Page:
A month or so ago I was having a lovely outdoor dinner with group of friends, one of whom was a high school kid from Beijing studying at a school here in the Twin Cities and living with an American host family.
As we were sitting around the picnic table, frantically grabbing for brats, corn on the cob, and slathering butter on French bread, the Chinese kid piped up. "Here's a question for you — why do you put butter on bread?"
It stopped us dead in our tracks; I am pretty sure that not a single person at the table (except for the other Chinese person) had ever in their entire lives given a thought to that question.
"Why do you put butter on bread?" he asked again.
"Well, because that's what we do. And besides, it's delicious!"
After we sat there with our brains on pause and our jaws agape, I attempted an answer that I thought a Chinese person might understand.
"Because that's what our European ancestors have been doing for thousands of years. Butter belongs on bread. That's just the way it is!"
That seemed to work for him.
When I do training/orientation programs for people going to China, I often spend time talking about both the duty and danger of asking the question "why?"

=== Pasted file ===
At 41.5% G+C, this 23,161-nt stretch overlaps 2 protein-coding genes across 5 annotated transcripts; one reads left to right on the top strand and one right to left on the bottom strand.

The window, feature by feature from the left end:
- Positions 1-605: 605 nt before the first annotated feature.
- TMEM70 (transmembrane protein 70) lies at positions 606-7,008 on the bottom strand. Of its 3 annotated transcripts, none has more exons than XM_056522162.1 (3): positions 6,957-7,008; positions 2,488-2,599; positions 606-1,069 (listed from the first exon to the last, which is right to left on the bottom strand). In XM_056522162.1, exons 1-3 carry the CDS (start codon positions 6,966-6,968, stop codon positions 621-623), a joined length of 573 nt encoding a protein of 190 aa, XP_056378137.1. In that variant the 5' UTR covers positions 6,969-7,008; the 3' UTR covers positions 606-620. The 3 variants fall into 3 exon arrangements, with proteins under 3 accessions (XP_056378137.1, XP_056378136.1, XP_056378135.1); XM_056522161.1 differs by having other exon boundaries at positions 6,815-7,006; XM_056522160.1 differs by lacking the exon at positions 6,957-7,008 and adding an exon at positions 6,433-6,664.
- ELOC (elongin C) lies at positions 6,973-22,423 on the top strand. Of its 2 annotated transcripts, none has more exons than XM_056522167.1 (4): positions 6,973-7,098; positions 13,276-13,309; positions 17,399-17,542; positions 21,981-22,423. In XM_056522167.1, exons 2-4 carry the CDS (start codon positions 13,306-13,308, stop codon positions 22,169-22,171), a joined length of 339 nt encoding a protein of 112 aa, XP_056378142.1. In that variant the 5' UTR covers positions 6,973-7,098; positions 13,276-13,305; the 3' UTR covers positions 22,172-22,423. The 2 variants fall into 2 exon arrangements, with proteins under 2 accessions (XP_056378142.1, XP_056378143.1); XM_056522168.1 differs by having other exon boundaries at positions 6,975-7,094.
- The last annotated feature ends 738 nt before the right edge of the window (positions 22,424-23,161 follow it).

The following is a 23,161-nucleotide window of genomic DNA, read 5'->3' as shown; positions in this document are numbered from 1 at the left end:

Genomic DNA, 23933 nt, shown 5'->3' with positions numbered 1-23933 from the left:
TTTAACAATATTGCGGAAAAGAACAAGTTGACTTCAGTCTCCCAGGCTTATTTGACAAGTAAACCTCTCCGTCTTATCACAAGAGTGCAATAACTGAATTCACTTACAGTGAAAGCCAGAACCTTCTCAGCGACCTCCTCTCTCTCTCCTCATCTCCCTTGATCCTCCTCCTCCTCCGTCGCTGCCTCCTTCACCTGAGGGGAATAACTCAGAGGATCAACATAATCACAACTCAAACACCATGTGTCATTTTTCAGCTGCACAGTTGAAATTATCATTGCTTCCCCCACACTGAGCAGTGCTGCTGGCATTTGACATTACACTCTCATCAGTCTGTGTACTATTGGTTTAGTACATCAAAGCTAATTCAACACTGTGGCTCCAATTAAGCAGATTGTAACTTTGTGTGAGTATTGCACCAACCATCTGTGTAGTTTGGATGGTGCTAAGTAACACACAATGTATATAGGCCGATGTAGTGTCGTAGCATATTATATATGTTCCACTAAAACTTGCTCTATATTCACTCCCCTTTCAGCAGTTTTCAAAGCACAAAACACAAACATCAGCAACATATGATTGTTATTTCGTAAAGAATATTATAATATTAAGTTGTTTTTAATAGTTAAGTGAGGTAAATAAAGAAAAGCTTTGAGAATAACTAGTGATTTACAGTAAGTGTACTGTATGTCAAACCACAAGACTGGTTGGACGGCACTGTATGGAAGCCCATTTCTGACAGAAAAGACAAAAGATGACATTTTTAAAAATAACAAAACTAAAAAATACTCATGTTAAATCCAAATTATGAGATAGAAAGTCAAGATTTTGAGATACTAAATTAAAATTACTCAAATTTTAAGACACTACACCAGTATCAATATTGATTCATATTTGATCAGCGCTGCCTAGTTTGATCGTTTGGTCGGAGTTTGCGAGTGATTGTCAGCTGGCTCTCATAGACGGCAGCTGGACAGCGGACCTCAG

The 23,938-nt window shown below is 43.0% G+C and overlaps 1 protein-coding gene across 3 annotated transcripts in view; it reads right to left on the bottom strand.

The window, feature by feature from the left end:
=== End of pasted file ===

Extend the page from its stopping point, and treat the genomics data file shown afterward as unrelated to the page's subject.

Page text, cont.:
If the "why" question is being asked as a genuine attempt to understand something, then it's a good question — a necessary question actually.
However, for outsiders trying to live well where we don't belong, it can quickly become a cover for whining and venting, because the underlying assumption is that since it is not the way it's done back home, then it's stupid. In this case, the "why?" question is not helpful and may actually get in the way of understanding.
I always urge my trainees to limit themselves to one why question per day.
Things that insiders NEVER think about may seem confusing to outsiders — even something as "mundane" as putting butter on bread.
So, if you're living cross-culturally, it's probably good to limit yourself to one "why?" question per day.
Photo Credit: Photo by Ralf Brotbraken, via Flickr. (Creative Commons)
Joann Pittman is senior vice president of ChinaSource and editor of ZGBriefs. Prior to joining ChinaSource, Joann spent 28 years working in China, as an English teacher, language student, program director, and cross-cultural trainer for organizations and businesses engaged in China. She has also taught Chinese at the University... View Full Bio